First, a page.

Posted July 11, 2010
This was a quick and thought-provoking read. I thoroughly enjoyed the writer's style and superlative use of imagery. The main character, in his imperfection, is one that all people can identify with and root for despite his faults. I look forward to seeing more from this author!Was this review helpful? Yes NoThank you for your feedback. Report this reviewThank you, this review has been flagged.
Posted July 8, 2010
I have a confession to make. I'm not that fond of fiction (as a literary genre or otherwise), so when I came across "The white hairs" by Noah K. Mullette - Gillman I admit that I wasn't exactly thrilled. Still, something in the minimal yet straight-to-the-point cover artwork and Doric photography crammed within the pages caught my attention and got me reading.
Half a dozen pages later, I realized I wasn't holding a generic fiction novel but rather a book of shadows if you will, a personal journal of the writer's soul: delivered in flowing language, "the white hairs" invokes strong imagery that cannot but be imprinted deeply at once at one's 'reading eye'. This novel takes you into a wild trip through the hidden pathways of a soul "bloody but unbowed". Strong colors dominate every scene that you can almost see flooding your mind: the bright white of the ice, the pitch black of the void. The writer artfully interchanges these color-schemes of his narrative with the transformations of the main character, Farshoul.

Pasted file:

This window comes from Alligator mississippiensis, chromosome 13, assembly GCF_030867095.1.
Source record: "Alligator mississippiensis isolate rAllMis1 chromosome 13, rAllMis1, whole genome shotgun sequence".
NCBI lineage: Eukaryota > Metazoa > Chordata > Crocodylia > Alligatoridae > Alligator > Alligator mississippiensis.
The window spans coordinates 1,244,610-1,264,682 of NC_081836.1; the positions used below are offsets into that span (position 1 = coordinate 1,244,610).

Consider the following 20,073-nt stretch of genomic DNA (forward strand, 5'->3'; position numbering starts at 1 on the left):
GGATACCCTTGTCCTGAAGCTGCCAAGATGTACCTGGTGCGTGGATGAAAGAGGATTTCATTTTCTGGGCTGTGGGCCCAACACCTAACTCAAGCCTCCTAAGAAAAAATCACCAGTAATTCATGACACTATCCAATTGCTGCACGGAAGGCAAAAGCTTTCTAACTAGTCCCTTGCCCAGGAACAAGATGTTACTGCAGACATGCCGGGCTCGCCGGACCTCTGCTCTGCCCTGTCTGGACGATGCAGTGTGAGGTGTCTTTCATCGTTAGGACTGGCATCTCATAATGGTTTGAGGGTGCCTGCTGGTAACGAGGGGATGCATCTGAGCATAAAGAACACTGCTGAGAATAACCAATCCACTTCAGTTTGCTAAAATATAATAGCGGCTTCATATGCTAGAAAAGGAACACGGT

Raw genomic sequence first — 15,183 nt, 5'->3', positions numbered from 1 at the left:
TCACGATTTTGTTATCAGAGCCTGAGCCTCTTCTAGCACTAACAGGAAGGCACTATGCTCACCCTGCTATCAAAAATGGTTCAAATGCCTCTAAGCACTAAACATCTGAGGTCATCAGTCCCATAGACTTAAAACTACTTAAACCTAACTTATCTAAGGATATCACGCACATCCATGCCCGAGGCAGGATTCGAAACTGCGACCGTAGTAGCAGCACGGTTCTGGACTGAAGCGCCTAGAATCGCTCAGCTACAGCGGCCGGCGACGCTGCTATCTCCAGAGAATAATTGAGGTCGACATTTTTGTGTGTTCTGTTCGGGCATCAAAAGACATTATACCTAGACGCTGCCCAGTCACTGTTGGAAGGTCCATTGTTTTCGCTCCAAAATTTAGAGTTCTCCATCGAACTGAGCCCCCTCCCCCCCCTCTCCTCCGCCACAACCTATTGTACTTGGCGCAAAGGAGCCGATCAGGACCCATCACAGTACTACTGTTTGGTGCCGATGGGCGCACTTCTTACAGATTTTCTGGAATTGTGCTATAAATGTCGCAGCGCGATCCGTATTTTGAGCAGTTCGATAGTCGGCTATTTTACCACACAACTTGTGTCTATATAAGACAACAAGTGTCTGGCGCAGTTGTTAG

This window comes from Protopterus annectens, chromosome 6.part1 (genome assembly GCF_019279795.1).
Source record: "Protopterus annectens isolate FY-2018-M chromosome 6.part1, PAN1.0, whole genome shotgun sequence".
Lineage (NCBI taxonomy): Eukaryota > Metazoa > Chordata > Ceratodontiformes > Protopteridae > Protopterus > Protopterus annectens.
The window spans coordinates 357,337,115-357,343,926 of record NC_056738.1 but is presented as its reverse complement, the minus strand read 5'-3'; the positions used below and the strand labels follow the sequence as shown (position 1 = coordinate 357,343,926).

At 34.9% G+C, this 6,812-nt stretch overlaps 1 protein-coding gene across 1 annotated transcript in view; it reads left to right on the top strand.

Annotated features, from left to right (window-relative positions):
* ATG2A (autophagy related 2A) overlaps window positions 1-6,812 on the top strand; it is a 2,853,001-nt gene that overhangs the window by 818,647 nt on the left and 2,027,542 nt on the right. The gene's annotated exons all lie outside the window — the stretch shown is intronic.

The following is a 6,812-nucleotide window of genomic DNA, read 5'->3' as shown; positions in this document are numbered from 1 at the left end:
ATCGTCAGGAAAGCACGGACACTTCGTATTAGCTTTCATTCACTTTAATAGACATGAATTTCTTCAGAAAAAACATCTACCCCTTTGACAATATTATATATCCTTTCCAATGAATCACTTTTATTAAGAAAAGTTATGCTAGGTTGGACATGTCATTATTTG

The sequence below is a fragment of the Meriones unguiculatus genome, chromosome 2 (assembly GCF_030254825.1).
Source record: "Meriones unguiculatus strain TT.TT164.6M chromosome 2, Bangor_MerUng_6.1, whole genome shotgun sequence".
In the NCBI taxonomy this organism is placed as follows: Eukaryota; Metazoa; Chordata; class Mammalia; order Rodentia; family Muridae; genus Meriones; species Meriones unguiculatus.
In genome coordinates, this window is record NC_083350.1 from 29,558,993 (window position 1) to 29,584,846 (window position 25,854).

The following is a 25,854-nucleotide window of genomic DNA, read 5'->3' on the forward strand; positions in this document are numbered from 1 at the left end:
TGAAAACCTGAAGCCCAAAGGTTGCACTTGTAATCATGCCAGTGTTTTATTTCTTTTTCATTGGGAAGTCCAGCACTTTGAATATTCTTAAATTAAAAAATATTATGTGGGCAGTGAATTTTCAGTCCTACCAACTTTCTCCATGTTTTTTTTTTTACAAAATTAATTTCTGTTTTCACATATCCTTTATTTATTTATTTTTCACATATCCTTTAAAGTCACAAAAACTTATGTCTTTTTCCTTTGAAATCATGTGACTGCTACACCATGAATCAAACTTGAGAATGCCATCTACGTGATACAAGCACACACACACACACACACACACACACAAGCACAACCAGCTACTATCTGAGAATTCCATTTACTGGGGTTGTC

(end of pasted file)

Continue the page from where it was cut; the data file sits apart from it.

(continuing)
It's a novel of strong symbolisms and primeval motifs given in a dream-like way and with that same profound sense of clarity and transcendent realism one only experiences during REM sleep!
Reading "the white hairs" leaves a literary taste of an out-of-body experience. It's almost like astral projection. So, if you're scared or reluctant to engage in such practices, then definitely the next best thing is reading "the white hairs"!